Ghana’s discovery of crude oil in 2007 was greeted with euphoria. All over the world, rich countries are often associated with substantial reserves of hydrocarbons. In the 1970s, the Organisation of Petroleum Exporting Countries (OPEC) was a dominant force.
Countries sought the “black gold” and Ghana was no exception. The country has four oil and gas basins: the Tano Basin bordering Côte d’Ivoire, the Saltpond Basin, the Accra/Keta Basin, and the Inland Voltaian Basin.
The search for oil in Ghana dates back to 1896. From ground seepages, you could scoop oil off the ground in parts of the Western Region (in the Onshore Tano Basin), much of which was used to light lamps. It was a period of sporadic onshore shallow drilling by several explorers.
This initial period with no geological understanding or seismic data can be described as the first phase of the search.
In the first half of the 20th century, several companies drilled shallow wells for light crude with limited success.
A major development took place in 1956, with the arrival of the American oil company, Gulf Oil. They were the first to begin drilling deep wells in the Western Region.
The Russians came in soon after independence and took exploration beyond the Western Region, carrying out a survey of the entire Voltaian Basin. There is very little information on these wells, which were also drilled without seismic data. They were also largely unsuccessful.
A second phase of exploration began in 1970, when Signal Oil Company arrived from the United States (US) and discovered the Saltpond Oil Field. This was the first commercial success in Ghana and it was offshore Saltpond in the Central Region of Ghana. This field was developed by Canadians under the company Agripetco. They produced the first oil after eight years. At the time, Shell Oil Company was also drilling in the Voltaian Basin, all the way up to Brong Ahafo, using data the Russians had collected earlier.
In I978, Phillips Petroleum found the South Tano fields offshore Western Region. Several small gas fields were found, but they were never in commercial quantities. It was a time of numerous operators beginning to look into shallow offshore prospects.
A third phase exploration is often associated with the creation of a national oil company (the Ghana National Petroleum Company — GNPC) in the late 1980s and ends with the discovery of oil in 2007. The creation of GNPC provided the search effort with a new impetus. GNPC began an intensive data acquisition effort. This is the period of intensive study and drilling activities and building of institutional capacity. To accelerate the exploration efforts, in 1989, GNPC funded the acquisition, processing and interpretation of the first 3D seismic survey over the South Tano Field with the firm conviction that the field was viable.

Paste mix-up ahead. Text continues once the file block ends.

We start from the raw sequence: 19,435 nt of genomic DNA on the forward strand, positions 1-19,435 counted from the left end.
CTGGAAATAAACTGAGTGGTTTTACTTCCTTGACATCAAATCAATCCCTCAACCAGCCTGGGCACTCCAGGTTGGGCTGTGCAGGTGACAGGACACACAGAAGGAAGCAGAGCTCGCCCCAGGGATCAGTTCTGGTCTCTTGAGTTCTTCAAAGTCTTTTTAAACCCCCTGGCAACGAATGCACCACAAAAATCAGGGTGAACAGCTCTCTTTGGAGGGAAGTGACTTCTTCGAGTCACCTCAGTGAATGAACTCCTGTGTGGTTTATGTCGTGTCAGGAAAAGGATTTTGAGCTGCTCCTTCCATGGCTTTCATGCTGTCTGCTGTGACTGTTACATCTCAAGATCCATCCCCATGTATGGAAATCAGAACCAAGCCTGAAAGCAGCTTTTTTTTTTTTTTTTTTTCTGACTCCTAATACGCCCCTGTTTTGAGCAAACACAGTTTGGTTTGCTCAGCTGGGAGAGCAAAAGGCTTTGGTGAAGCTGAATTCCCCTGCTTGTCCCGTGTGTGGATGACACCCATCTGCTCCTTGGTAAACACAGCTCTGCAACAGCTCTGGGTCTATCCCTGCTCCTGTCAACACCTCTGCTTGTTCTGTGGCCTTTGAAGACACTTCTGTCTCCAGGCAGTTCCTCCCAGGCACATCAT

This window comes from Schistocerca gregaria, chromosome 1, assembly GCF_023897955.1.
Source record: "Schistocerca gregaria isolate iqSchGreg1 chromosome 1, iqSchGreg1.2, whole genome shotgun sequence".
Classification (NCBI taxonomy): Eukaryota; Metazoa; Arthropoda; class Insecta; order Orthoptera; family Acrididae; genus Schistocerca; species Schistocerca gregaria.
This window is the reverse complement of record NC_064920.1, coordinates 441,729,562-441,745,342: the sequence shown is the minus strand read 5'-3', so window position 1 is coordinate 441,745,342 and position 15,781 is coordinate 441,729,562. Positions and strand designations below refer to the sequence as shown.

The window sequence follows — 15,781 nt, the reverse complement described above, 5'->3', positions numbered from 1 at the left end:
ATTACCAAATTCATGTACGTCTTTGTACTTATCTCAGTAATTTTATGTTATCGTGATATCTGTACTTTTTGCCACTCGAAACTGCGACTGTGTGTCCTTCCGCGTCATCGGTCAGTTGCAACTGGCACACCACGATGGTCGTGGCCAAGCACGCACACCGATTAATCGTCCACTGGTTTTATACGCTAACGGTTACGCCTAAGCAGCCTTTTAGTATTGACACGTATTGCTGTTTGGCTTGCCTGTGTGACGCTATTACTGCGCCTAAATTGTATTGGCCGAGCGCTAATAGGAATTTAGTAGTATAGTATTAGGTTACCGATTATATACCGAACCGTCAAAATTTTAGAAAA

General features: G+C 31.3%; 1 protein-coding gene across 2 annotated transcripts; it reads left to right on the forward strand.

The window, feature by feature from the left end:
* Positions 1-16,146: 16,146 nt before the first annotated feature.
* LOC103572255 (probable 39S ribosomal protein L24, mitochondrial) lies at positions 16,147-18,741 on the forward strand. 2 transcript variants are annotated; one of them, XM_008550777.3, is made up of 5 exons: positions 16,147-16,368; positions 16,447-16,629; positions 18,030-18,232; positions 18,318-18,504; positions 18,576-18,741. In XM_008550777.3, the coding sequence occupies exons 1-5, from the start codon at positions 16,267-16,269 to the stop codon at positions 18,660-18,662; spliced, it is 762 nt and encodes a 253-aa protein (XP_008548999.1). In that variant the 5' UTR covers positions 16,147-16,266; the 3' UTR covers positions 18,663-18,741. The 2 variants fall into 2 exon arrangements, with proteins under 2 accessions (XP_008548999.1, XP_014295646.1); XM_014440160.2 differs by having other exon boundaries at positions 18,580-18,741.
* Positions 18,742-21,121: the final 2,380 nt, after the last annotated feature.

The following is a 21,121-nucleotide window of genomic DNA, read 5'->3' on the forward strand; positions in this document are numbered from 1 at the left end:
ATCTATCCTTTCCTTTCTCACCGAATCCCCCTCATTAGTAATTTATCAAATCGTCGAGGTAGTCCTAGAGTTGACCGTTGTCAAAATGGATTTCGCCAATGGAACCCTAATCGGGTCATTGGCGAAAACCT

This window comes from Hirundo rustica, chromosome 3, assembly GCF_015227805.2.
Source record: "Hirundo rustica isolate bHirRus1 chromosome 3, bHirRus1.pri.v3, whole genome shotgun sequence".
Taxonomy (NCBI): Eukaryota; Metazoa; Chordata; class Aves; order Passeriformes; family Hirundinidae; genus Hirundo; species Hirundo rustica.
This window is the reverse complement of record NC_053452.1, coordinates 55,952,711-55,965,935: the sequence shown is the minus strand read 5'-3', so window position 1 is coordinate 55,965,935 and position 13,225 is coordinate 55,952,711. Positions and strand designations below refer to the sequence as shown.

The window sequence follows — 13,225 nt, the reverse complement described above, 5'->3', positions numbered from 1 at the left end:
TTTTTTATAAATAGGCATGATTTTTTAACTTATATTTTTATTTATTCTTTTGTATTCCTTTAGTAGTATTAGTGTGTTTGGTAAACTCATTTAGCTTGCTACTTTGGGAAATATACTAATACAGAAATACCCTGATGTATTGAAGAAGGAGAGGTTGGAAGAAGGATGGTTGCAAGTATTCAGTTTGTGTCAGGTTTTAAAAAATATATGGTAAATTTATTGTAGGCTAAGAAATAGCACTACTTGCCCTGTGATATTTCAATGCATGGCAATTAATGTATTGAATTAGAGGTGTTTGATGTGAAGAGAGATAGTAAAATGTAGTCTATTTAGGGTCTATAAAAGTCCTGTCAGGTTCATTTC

In 2004, they struck a partnership with Kosmos Energy from the US. Kosmos arrived in Ghana and set about shooting seismic and analysing data from the country’s established offshore province — the Tano Basin. The Phillips Petroleum concept of shallow offshore was now taken into deep waters.
Deepwater drilling was very risky and expensive. At the time, the more established players considered it too risky. A much smaller player, Anadarko, agreed to take part and provided the rig to drill Mahogany-1, the well that was to discover the Jubilee Field.
The first well Kosmos drilled struck commercial oil. Right from its inception as an exploration company in 2003, Kosmos has demonstrated a deep, focused approach in its drilling activities.
The founders of the company had worked together as a team earlier at Triton Energy and had discovered oil in Equatorial Guinea. Their approach, however, meant that the study period was a far more expensive one and so the new company went to the market in search of capital and found high-risk equity funds prepared to support it in its approach. Where others saw risk, Kosmos saw opportunity because of their unique expertise, ability to capitalise on opportunities and ability to act quickly.
The uniqueness and boldness of the Kosmos strategy was there for all to see. Kosmos brought together the industry’s best geoscientists who understood a particular kind of rock type — the Cretaceous. They were going to focus only on Cretaceous geology found mainly in West Africa and the northeast coast of South America.
The Ghana discovery proved Kosmos right when within three years of being in Ghana, the company struck commercial oil in June 2007.
It took more than 100 years to find Jubilee, bringing an end to an important phase in the ongoing search for the black gold.